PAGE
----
by Brett Larner
Japan's road season got into swing this weekend with two large road races and two competitive ekidens.
At the Fukuoka Prefecture Road Championships in Omuta, Kyushu, Yuya Konishi (Team Toyota Kyushu) won the 10-miler in 48:00, one of the fastest winning times on record at the race. The rest of the top ten went under 48:30 as well, making for an outstanding tight race. Sally Chepyego (Kenya/Team Kyudenko) won the women's 5 km for the second year in a row and took advantage of the ideal temperatures to set a course record of 15:51. Runner-up Yuka Miyazaki was 44 seconds behind. Local boy Yuki Koga (Omuta H.S.) won the high school 10 km in 31:29.
At the other end of the country, the Sapporo Half Marathon, not to be confused with July's Sapporo International Half Marathon, saw 12,003 finishers led by Toshiaki Nishizawa (Komazawa Univ.) in 1:05:07 and Mika Sawa (Bukkyo Univ.) in 1:16:10.
Across the world, Japan-trained Kenyans Martin Mathathi (Suzuki Hamamatsu AC) and Lucy Wangui Kabuu had their second pair win in less than a month as they won the Great Edinburgh Run 10 km in 28:03 and 32:28. Mathathi's time was a course record despite rainy conditions.
Back in Japan, the high school ekiden season got rolling with the 31st Nihonkai Ekiden and 26th Kurayoshi Girls' Ekiden, both held in Kurayoshi, Tottori. Sera H.S. won the seven-stage, 42.195 boys' race in 2:04:28 on the strength of an outstanding 22:30 stage record run on the 8.0875 km Fourth Stage by Kenyan ace Charles Ndirangu, who came from behind to overtake frontrunning Nishiwaki Kogyo H.S. and build a lead that was never cracked. Nishiwaki Kogyo's anchor came within two seconds of catching Sera at the finish but could not quite pull it off, surely a frustrating result for the team as its runners on the first three and final three stages all ran faster than Sera's and their Fourth Stage runner had the fastest time on the stage by a Japanese runner. Ndirangu looks set to follow in the footsteps of Sera alum Bitan Karoki as one of the most impressive Kenyans to have come out of the Japanese system in recent years.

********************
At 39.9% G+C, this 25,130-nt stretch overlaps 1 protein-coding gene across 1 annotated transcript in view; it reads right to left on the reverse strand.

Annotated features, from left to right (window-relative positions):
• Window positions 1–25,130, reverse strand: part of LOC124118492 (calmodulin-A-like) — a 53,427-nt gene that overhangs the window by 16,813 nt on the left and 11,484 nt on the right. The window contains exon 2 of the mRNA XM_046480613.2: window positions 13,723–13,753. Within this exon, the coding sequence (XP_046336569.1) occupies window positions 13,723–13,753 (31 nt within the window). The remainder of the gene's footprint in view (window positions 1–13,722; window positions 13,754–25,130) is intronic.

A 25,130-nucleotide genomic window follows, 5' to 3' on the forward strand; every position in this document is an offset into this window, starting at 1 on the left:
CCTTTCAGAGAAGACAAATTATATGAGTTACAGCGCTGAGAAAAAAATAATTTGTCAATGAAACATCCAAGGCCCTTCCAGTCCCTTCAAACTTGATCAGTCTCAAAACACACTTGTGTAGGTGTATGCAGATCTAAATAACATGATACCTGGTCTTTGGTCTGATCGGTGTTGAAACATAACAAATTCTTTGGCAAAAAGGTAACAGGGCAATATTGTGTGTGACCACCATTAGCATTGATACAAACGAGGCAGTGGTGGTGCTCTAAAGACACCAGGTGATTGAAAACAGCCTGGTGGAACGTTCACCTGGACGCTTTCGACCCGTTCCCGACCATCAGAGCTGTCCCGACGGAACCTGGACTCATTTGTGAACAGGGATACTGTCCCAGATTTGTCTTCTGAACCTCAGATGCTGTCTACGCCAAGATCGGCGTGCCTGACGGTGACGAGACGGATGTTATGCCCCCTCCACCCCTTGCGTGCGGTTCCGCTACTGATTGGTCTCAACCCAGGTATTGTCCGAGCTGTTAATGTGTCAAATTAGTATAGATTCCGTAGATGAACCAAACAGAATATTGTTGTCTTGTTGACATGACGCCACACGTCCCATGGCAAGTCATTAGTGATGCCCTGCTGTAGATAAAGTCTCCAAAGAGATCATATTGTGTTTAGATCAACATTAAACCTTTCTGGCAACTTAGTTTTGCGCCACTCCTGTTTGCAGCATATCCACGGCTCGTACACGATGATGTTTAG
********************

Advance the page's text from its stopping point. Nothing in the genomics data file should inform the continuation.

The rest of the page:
The five-stage, 21.0975 km girls' race was even more dramatic. After a superb 18:56 stage record by Yuka Ando on the 6 km First Stage, Toyokawa H.S. led for the first three stages before its fourth stage runner suffered a major breakdown and was run down by defending national champion Kojokan H.S. and the always-strong Ritsumeikan Uji H.S. Kojokan's anchor on the 5 km Fifth Stage likewise suffered a breakdown to put Ritsumeikan Uji into first, but Toyokawa anchor Beatrice Murugi ran a stage record 15:58 to try to retake the lead from Ritsumeikan Uji's Nanako Kanno. In a dramatic photo finish Kanno just outleaned the Kenyan to hang on for the win, both Ritsumeikan Uji and Toyokawa clocking 1:09:16. Toyokawa held on to 3rd in 1:09:40.
(c) 2011 Brett Larner
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